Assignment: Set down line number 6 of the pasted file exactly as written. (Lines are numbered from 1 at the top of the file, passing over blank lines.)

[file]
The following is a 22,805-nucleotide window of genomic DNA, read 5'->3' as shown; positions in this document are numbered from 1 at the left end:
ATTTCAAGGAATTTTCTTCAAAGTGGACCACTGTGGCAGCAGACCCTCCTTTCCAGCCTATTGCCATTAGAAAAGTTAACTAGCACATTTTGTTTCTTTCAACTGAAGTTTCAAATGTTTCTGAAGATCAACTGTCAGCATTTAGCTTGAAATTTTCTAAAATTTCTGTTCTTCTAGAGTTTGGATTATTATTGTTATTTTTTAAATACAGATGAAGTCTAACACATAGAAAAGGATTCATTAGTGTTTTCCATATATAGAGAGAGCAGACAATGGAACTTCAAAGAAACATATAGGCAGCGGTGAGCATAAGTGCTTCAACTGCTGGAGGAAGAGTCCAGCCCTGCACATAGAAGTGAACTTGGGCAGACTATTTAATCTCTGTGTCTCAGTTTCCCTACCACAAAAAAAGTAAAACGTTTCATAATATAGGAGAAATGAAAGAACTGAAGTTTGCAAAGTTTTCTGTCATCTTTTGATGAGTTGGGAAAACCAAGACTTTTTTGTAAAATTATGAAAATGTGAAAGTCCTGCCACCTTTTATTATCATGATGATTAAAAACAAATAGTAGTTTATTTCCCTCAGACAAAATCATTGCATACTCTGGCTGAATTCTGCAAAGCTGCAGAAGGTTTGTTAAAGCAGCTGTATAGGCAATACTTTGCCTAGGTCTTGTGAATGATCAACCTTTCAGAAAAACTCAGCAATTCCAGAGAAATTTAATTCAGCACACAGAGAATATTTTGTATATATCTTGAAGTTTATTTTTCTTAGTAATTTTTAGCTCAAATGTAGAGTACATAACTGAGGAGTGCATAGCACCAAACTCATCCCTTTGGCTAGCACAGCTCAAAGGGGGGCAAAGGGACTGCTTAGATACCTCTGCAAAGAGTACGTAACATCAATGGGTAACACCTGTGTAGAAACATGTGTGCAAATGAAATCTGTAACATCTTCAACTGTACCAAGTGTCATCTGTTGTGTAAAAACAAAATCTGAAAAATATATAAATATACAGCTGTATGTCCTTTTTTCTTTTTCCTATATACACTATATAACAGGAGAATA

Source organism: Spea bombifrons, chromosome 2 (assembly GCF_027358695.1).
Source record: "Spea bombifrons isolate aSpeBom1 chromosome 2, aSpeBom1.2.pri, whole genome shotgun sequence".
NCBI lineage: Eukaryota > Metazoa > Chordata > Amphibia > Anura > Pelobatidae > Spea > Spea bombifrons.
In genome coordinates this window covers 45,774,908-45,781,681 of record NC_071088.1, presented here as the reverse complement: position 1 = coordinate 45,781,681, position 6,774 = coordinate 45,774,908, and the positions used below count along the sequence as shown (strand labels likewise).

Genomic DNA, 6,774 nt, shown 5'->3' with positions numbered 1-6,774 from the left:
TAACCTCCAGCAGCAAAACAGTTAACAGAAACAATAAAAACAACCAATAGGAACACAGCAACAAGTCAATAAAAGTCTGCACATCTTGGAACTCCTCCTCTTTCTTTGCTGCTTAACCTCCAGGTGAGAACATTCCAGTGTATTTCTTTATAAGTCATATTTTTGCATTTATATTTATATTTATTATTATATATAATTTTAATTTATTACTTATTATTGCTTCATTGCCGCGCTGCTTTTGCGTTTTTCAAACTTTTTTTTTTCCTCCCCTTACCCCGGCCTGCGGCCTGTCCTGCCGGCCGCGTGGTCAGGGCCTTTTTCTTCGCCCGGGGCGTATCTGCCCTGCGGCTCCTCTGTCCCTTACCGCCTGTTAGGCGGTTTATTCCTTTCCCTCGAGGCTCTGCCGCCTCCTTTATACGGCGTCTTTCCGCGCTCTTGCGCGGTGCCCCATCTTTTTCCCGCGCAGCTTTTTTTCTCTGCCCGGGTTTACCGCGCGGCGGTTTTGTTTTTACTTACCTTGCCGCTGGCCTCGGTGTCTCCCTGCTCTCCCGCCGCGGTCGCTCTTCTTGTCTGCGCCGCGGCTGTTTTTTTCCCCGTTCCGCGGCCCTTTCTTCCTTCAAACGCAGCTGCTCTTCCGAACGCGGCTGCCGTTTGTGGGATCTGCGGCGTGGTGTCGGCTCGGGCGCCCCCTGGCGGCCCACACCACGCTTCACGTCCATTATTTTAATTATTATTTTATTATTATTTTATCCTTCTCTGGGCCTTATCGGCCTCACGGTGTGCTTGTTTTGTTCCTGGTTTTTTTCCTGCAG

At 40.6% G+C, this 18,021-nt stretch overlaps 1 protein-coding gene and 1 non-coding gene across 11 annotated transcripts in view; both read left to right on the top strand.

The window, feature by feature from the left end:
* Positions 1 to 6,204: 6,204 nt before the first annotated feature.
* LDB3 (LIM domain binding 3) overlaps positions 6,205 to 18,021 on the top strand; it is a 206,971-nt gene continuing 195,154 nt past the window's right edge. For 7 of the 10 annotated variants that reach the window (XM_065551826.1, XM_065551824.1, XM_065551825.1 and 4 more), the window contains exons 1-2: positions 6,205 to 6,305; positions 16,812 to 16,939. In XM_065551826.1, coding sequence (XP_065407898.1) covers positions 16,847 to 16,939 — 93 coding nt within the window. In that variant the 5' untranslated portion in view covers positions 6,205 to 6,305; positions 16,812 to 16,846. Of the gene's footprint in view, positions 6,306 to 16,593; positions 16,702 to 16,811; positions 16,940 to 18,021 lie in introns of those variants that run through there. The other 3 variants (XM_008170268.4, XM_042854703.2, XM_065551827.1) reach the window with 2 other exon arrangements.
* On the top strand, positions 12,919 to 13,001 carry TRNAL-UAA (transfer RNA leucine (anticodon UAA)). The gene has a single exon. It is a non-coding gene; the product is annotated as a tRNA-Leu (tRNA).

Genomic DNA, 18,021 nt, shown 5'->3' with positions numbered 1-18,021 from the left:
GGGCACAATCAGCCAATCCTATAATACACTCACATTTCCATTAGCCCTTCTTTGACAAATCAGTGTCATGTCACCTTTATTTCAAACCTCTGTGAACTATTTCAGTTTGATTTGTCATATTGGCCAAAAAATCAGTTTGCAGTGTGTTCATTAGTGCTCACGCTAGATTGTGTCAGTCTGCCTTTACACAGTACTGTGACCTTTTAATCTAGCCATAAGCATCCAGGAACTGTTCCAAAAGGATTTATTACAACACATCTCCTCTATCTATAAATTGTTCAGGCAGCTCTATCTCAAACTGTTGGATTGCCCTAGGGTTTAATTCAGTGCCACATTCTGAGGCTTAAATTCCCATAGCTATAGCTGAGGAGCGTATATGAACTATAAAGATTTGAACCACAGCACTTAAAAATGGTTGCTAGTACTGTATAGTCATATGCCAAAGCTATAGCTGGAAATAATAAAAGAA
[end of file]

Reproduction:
In genome coordinates this window covers 45,774,908-45,781,681 of record NC_071088.1, presented here as the reverse complement: position 1 = coordinate 45,781,681, position 6,774 = coordinate 45,774,908, and the positions used below count along the sequence as shown (strand labels likewise).